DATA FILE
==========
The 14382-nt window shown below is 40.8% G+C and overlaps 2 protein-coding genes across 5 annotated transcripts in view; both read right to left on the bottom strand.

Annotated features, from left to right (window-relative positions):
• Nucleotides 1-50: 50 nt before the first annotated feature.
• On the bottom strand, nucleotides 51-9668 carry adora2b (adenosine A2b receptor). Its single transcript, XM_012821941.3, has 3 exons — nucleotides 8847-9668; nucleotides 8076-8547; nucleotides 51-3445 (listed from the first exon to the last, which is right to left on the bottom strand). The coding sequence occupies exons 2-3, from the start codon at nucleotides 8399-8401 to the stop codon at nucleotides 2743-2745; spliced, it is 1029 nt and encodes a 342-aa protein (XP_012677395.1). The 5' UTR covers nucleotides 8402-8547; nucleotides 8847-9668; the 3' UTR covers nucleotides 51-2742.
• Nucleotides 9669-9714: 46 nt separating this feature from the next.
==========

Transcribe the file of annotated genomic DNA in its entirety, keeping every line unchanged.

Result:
The 14382-nt window shown below is 40.8% G+C and overlaps 2 protein-coding genes across 5 annotated transcripts in view; both read right to left on the bottom strand.

Annotated features, from left to right (window-relative positions):
• Nucleotides 1-50: 50 nt before the first annotated feature.
• On the bottom strand, nucleotides 51-9668 carry adora2b (adenosine A2b receptor). Its single transcript, XM_012821941.3, has 3 exons — nucleotides 8847-9668; nucleotides 8076-8547; nucleotides 51-3445 (listed from the first exon to the last, which is right to left on the bottom strand). The coding sequence occupies exons 2-3, from the start codon at nucleotides 8399-8401 to the stop codon at nucleotides 2743-2745; spliced, it is 1029 nt and encodes a 342-aa protein (XP_012677395.1). The 5' UTR covers nucleotides 8402-8547; nucleotides 8847-9668; the 3' UTR covers nucleotides 51-2742.
• Nucleotides 9669-9714: 46 nt separating this feature from the next.